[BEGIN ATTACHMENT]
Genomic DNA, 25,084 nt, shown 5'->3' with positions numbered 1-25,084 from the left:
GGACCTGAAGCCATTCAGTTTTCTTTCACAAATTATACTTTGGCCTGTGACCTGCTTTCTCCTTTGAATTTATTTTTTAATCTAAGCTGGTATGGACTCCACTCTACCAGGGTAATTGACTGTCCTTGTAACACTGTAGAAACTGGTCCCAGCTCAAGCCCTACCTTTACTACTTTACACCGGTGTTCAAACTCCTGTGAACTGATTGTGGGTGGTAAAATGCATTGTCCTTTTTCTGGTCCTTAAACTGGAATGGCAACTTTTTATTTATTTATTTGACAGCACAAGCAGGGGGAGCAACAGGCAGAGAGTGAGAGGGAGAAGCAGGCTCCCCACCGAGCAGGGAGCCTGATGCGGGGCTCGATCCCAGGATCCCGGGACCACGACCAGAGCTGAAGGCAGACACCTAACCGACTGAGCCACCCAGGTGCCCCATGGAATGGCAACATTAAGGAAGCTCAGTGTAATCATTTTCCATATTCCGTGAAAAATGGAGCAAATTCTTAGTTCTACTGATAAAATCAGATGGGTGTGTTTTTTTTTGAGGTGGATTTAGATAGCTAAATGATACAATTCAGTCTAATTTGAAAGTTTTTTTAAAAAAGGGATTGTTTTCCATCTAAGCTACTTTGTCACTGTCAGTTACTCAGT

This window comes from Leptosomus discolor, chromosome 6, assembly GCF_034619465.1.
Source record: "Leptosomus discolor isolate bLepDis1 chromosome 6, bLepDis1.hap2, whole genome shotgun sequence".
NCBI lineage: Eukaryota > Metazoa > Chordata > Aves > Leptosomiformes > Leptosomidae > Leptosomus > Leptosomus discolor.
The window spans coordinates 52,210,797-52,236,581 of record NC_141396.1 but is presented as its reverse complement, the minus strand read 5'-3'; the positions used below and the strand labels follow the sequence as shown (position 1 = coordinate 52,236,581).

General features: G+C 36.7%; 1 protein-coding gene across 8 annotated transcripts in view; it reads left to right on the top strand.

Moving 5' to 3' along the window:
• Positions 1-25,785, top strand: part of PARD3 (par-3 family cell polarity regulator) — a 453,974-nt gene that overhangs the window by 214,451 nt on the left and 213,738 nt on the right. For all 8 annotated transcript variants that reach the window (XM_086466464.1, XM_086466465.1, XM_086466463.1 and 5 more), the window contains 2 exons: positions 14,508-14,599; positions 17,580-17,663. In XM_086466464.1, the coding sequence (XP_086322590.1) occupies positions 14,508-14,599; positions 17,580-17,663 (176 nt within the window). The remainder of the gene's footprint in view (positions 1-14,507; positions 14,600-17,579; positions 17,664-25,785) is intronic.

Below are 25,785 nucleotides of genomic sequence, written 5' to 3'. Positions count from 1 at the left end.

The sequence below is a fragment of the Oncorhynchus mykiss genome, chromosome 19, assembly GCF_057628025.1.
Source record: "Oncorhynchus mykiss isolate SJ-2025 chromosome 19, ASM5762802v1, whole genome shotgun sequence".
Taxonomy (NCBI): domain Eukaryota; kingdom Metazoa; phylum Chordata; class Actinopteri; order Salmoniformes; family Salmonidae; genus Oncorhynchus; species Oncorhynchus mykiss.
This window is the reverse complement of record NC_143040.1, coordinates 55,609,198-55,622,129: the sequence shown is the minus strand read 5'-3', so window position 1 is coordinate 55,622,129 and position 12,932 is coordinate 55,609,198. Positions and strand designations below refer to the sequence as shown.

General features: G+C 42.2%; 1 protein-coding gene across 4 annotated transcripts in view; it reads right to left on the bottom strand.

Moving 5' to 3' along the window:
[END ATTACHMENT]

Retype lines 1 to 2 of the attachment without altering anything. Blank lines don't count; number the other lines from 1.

Genomic DNA, 25,084 nt, shown 5'->3' with positions numbered 1-25,084 from the left:
GGACCTGAAGCCATTCAGTTTTCTTTCACAAATTATACTTTGGCCTGTGACCTGCTTTCTCCTTTGAATTTATTTTTTAATCTAAGCTGGTATGGACTCCACTCTACCAGGGTAATTGACTGTCCTTGTAACACTGTAGAAACTGGTCCCAGCTCAAGCCCTACCTTTACTACTTTACACCGGTGTTCAAACTCCTGTGAACTGATTGTGGGTGGTAAAATGCATTGTCCTTTTTCTGGTCCTTAAACTGGAATGGCAACTTTTTATTTATTTATTTGACAGCACAAGCAGGGGGAGCAACAGGCAGAGAGTGAGAGGGAGAAGCAGGCTCCCCACCGAGCAGGGAGCCTGATGCGGGGCTCGATCCCAGGATCCCGGGACCACGACCAGAGCTGAAGGCAGACACCTAACCGACTGAGCCACCCAGGTGCCCCATGGAATGGCAACATTAAGGAAGCTCAGTGTAATCATTTTCCATATTCCGTGAAAAATGGAGCAAATTCTTAGTTCTACTGATAAAATCAGATGGGTGTGTTTTTTTTTGAGGTGGATTTAGATAGCTAAATGATACAATTCAGTCTAATTTGAAAGTTTTTTTAAAAAAGGGATTGTTTTCCATCTAAGCTACTTTGTCACTGTCAGTTACTCAGT